Everyone, even Wired magazine is jumping on the “news” from the European Space Agency that the Northwest Passage is open, right across the Arctic Archipelago. Which is odd because American researchers made the same announcement earlier this summer. We need better media coverage of the effects of climate change than this.
First, the National Snow and Ice Data Center at the University of Colorado had this to say on Sept 4:
Another notable aspect of August 2007 was the opening of the Northwest Passage… Might the Northeast Passage open in the next few weeks?
Five days later the center noted that “The Northwest Passage is still open.” The news was accompanied by satellite photos that clearly show navigable waters through the Archipelago, so it’s not as if there was any doubt about the facts.
And yet, the ESA announcement of Sept. 14 attracted heaps of media attention:
The area covered by sea ice in the Arctic has shrunk to its lowest level this week since satellite measurements began nearly 30 years ago, opening up the Northwest Passage – a long-sought short cut between Europe and Asia that has been historically impassable.
The two agencies use different metrics — the ESA describes the decrease in ice cover to 3 million square kilometres, while the NSIDC talks of a record low ice extent of 4.24 million sq. km, as of Sept. 10. Either way, it’s far below the norm. The historical mean sea ice extent for September is, by comparison, more than 5 million sq. km.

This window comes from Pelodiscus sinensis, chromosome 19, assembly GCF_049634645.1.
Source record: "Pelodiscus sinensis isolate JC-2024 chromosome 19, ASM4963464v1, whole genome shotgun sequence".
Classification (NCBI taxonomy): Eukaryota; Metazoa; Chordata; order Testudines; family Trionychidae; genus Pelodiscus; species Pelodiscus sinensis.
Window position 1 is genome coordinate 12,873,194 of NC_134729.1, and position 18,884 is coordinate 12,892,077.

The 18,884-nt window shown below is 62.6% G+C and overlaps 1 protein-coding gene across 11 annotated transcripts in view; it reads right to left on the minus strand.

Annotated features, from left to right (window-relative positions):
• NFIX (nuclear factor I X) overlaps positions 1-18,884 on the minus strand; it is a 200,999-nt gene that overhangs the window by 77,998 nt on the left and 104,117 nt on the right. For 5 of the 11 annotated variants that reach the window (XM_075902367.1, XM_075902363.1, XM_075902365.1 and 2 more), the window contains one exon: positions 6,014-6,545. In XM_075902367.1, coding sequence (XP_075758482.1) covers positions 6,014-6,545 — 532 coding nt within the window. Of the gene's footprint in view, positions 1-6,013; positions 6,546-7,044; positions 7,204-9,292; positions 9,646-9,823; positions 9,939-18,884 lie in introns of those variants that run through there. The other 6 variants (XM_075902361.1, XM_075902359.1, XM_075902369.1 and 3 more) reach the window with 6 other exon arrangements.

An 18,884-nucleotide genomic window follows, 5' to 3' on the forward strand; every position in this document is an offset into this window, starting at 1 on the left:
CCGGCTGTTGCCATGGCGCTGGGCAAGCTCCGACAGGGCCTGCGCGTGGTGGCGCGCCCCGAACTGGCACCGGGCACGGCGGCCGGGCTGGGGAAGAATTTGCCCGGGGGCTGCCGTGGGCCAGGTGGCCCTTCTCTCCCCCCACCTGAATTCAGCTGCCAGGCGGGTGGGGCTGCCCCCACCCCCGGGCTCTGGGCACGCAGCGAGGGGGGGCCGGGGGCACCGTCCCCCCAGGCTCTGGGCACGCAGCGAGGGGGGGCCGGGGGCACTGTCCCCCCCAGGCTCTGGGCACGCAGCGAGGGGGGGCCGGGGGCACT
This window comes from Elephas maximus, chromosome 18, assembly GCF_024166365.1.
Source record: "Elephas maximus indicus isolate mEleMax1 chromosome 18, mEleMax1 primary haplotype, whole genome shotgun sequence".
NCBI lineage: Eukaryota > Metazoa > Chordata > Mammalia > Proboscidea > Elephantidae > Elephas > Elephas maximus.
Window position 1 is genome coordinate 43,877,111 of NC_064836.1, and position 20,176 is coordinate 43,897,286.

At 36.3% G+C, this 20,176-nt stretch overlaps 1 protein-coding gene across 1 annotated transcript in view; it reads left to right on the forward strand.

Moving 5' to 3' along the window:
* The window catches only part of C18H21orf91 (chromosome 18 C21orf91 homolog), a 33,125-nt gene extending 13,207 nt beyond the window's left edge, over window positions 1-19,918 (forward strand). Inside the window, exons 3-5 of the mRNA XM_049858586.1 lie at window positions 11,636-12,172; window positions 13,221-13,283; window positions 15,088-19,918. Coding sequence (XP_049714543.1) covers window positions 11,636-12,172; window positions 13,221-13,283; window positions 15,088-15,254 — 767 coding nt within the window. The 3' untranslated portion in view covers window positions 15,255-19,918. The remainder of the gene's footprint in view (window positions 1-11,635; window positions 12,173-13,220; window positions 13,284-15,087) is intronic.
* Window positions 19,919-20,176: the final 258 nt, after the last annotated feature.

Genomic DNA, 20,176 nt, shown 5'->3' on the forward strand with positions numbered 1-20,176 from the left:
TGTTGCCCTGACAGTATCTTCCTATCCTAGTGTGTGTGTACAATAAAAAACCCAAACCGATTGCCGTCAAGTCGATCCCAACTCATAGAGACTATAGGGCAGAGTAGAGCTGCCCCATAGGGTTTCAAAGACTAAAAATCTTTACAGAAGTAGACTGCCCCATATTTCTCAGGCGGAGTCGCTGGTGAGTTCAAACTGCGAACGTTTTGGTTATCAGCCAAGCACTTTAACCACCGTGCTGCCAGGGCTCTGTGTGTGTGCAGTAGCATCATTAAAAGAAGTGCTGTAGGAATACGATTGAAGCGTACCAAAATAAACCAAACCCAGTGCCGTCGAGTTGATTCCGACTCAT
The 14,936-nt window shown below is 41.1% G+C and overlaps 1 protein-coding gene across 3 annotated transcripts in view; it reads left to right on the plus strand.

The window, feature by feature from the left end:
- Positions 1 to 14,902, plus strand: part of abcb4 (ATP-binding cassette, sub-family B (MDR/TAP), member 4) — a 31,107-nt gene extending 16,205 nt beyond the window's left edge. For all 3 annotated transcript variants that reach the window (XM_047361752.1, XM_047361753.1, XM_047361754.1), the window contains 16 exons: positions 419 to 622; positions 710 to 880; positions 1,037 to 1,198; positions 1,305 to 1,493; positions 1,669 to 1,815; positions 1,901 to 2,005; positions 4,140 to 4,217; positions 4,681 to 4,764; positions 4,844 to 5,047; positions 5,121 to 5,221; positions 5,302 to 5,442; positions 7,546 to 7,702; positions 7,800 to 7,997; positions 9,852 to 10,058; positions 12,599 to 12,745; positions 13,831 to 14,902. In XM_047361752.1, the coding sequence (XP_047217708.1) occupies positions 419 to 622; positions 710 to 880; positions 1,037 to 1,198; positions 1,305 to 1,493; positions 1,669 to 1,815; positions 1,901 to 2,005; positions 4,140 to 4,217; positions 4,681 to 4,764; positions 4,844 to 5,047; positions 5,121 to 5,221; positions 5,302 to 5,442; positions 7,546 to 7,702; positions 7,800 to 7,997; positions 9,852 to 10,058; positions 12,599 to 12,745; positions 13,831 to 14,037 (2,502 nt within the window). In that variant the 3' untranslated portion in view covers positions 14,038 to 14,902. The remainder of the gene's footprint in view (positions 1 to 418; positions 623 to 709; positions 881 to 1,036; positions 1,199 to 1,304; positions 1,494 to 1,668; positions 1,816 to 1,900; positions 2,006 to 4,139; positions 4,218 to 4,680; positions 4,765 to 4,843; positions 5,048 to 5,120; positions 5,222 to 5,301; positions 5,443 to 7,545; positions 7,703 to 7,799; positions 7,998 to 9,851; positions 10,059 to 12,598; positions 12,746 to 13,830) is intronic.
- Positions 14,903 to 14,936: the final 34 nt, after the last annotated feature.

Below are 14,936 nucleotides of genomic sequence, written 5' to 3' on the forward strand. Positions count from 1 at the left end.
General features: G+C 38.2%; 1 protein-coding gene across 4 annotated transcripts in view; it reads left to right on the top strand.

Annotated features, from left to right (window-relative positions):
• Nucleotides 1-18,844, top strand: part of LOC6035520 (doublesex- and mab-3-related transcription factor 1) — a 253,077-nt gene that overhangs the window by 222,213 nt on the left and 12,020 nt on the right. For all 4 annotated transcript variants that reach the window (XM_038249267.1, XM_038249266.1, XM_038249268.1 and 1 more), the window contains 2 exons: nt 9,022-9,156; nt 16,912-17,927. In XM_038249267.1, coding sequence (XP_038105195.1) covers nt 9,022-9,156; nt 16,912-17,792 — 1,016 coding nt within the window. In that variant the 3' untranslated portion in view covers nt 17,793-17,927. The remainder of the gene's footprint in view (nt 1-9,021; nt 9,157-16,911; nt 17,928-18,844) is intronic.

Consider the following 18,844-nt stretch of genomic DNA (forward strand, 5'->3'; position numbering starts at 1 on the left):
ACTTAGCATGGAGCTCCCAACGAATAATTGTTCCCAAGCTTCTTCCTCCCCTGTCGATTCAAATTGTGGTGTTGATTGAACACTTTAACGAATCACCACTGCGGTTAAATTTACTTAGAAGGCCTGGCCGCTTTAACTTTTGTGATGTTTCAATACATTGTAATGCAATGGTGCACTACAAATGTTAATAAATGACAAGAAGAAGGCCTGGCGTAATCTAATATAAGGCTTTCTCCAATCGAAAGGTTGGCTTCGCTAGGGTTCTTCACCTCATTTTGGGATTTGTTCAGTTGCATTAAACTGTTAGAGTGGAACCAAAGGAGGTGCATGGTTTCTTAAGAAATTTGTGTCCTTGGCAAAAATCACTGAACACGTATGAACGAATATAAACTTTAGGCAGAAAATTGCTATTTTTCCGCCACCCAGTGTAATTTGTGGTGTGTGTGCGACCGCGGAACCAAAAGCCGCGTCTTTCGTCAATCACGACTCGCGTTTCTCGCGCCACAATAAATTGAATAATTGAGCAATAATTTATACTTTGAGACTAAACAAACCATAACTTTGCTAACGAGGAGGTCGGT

The AP, which converts the ESA numbers somewhat imprecisely to square miles, also manages to confuse the geography of the Arctic, wrapping up its coverage with:
The opening this week was not the most direct waterway, ESA said. That would be through northern Canada along the coast of Siberia, which remains partially blocked.
Which will be news to both Canadians and Russians, I expect.
The important thing that no one is focusing on is the particular route involved in this “Northwest Passage.” The ESA has this map:
All successful navigation of the passage in the past involved a southern turn halfway through, passing south of Victoria and/or Banks islands. This is because of the obvious tendency of more southerly reaches to melt more thoroughly. The fact that there is now a more direct and navigable route to the north of both islands is quite remarkable.
The warming trend 1000 years ago that allowed for the Viking settlement of Greenland and the modern Inuit colonization of the Arctic from Alaska brought with it less summer ice cover, perhaps even as much as what we’re seeing now. The early European explorers of the Arctic had the misfortune of trying to sail through the Archipelago after a cooling trend had set in. Just bad timing, it would seem.
That cooling trend has apparently come to end in both the Canadian and Arctic sides of the North Polar region. The resulting spats over who controls these waters and the resources below are only going to get more heated, and may represent some the first serious political consequences of climate change.
The subject is also the inspiration for one of my favorite folk songs: The Northwest Passage, by the late great Stan Rogers. Here’s the chorus:
Ah, for just one time I would take the Northwest Passage
To find the hand of Franklin reaching for the Beaufort Sea;
Tracing one warm line through a land so wild and savage
And make a Northwest Passage to the sea.